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What You Can’t Control, What You Can, and How

“Experience only prevents you from making a mistake the SECOND time, training keeps you from making it the FIRST time”


The above is a quote from one of my fire service mentors. While he himself is a veteran of 40 plus years in the fire service, and values experience he understands that if we depend on it to be our sole teacher we will fall short in our end goal of optimum service delivery for our citizens. Sadly, there are those in our profession that view experience as the only valuable teacher. They also view THEIR experience as the only one that counts. I often find myself at odds with “them” when debating tactics and the like. They offer something up and say that based on “experience” this is the best way, when you counter that in your “experience” that way didn’t work and this was the way you did it, it automatically turns to insult.

Let me be clear so there is no misinterpretation


EXPERIENCE IS VALUABLE! However, it is something you cannot control, nor is it something you can quantify. It also differs based on where you work, and what you do. The rural firefighter who goes to 1 fire a month does not have as much experience as the urban firefighter who goes to 25 a month. BUT on that 1 fire a month the rural firefighter had to establish a draft, while the urban firefighter was able to hit a hydrant every time, the rural firefighter had to stretch long lines and deal with large homes, the urban firefighter pulled a pre-connect and delt with a 1000 square foot home. So, who has more experience? To me the experiences are different but both have value. Neither should be discounted, but neither apply to every fire department, and should be evaluated as such. It is well established that experience cannot be controlled, but lets discuss what you can control.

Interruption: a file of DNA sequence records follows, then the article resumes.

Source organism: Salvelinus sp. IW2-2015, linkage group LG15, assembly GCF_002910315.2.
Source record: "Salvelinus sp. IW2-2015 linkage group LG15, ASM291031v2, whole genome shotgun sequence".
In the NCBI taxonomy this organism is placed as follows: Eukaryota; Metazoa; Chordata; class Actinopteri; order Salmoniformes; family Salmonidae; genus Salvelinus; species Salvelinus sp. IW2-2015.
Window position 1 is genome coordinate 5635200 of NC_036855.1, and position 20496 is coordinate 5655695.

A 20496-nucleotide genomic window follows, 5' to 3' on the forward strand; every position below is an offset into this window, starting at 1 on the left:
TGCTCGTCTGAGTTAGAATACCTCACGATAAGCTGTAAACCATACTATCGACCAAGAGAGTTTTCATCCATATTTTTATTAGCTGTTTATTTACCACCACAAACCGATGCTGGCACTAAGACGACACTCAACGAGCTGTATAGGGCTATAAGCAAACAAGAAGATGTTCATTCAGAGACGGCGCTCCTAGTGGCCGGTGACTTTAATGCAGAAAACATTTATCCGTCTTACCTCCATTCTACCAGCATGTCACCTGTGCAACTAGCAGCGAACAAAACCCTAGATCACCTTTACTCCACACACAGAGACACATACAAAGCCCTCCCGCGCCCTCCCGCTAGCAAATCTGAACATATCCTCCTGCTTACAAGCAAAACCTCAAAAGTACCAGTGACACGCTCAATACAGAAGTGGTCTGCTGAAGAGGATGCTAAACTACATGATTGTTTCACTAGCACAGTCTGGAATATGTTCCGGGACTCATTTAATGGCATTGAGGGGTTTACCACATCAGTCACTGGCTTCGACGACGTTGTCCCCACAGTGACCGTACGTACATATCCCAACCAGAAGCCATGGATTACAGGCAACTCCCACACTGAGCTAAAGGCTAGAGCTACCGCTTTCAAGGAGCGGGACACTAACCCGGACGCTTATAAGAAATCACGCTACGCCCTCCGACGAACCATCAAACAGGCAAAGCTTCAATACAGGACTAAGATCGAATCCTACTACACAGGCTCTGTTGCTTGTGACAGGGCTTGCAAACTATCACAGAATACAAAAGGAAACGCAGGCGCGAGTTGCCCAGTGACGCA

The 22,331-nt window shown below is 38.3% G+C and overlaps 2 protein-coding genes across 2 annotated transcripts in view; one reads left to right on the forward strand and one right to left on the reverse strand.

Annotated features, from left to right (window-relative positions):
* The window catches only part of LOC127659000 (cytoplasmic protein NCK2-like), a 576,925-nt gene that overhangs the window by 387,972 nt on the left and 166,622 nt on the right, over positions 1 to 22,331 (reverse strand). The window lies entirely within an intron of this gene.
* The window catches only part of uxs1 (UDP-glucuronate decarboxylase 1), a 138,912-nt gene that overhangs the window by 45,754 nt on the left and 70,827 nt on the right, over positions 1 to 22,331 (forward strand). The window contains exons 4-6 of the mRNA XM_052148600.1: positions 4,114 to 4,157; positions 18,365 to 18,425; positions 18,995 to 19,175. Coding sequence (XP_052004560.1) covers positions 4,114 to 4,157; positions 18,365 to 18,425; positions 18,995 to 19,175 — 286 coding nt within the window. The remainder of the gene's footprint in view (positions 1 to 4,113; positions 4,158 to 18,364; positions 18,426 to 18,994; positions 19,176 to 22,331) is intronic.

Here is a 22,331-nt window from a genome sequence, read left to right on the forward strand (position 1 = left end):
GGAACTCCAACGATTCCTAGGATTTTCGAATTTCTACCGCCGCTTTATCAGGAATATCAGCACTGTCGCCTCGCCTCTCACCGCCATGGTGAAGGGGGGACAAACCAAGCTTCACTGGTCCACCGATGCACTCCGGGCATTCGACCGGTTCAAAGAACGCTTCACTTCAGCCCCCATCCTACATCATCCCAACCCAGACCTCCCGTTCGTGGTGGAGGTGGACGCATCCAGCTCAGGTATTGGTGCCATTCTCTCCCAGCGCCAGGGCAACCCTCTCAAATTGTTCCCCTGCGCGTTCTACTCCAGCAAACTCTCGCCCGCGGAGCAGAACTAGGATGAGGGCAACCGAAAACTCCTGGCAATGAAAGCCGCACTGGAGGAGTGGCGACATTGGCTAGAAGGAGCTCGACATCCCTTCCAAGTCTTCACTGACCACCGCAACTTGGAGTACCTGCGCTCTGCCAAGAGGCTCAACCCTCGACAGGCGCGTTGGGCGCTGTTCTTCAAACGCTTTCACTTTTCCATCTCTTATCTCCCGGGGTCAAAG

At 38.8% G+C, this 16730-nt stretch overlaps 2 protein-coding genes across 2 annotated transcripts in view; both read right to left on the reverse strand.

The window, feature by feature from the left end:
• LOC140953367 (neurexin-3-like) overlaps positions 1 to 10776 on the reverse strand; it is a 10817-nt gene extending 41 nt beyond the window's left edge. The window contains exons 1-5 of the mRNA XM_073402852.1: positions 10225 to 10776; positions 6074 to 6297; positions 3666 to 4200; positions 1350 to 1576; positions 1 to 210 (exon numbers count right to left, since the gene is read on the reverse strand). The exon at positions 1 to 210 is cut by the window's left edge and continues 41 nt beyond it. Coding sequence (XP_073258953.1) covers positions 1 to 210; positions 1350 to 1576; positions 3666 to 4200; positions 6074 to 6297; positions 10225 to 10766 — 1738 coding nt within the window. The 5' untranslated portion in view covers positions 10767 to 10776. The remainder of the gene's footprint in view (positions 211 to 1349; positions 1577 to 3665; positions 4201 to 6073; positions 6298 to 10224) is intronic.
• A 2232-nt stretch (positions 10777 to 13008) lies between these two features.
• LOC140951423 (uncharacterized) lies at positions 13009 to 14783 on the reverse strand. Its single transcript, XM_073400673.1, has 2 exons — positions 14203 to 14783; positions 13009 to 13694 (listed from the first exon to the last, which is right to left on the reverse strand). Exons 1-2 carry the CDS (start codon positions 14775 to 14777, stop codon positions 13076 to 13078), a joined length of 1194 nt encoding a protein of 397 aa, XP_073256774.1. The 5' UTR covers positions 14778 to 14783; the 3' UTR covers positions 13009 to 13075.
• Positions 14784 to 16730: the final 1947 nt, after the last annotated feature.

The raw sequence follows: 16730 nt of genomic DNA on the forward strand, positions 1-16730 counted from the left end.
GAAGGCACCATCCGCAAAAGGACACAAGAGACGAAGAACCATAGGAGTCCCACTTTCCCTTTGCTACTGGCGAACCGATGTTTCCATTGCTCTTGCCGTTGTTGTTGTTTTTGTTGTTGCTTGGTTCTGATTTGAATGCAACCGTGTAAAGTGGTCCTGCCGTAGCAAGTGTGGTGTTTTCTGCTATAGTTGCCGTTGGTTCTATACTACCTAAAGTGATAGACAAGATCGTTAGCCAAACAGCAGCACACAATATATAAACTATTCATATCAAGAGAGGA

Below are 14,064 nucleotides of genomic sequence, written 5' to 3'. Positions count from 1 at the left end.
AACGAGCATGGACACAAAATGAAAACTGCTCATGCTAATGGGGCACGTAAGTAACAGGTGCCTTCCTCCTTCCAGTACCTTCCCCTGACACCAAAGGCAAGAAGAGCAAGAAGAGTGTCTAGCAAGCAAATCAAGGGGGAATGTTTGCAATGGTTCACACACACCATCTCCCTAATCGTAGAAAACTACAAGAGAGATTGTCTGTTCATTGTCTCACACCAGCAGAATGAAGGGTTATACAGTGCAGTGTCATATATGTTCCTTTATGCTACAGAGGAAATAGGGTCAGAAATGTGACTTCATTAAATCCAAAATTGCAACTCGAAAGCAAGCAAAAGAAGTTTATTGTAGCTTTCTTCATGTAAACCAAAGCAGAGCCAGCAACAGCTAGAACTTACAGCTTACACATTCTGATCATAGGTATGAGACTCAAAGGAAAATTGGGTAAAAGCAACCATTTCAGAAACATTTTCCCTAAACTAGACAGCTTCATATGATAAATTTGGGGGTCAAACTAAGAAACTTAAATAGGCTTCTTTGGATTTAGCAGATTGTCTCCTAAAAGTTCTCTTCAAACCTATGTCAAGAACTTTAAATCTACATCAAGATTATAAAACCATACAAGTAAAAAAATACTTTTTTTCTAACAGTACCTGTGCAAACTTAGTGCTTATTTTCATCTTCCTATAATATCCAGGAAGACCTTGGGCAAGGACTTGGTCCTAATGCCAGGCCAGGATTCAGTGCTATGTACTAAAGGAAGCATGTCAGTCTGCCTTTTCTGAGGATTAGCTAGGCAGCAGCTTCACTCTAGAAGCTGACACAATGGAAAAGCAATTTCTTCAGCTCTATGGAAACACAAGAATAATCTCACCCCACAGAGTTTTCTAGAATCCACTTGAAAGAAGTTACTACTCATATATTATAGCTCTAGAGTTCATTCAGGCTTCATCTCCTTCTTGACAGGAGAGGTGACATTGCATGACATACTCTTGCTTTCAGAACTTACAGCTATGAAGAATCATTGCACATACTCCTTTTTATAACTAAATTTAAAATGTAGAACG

Things you can control

Training: No reason not to train every shift for a minimum of 1 hour. Spend a majority of this training time on what YOU do. If you’re a rural department, drafting, tanker shuttles, dry hydrants etc. should be the norm. Urban departments should be training on stretching lines into occupancies of all shapes and sizes, forcing entry, and hydrant operations. Spend some time on training for the oddball stuff. If a large city has a water problem they need to know how to draft. If a rural department encounters a serious forcible entry scenario they need to know how to handle that, experience will not be an effective teacher on these things.

Education: You should be reading about fire service topics as much as possible (I recommend an hour a day on or off duty). Magazines, blogs, books, etc. read them, and then reread them, strive to understand them, highlight passages, reread them. Take classes, get outside your comfort zone.

Physical fitness: Fitness is a not an option, it is a job requirement. If you are not willing to get in shape for yourself, do it for your crew, your family, and your citizens.

Attitude: Negative attitudes are a cancer in any organization. Attitude is a choice! You choose how you react to every situation, so choose to have a positive attitude.

How can you control them? Start with 1 hour of hands on training, 1 hour reading something on the fire service, and 1 hour physical fitness EVERY SHIFT! That should be your minimum standard. This will bridge the gap of experience. When you train, or read about something you have never done then are faced with it in real life you will at least have a starting point instead of no clue. When you train, or read on something you do a lot you become that much better! Physical fitness (being in shape) will ensure you can handle any situation you are face with and not just survive, THRIVE!

Do not let a day go by that you do not invest in yourself, in your team, and in your organization.

As usual thanks for reading, spread the word, and STAY SAFE!

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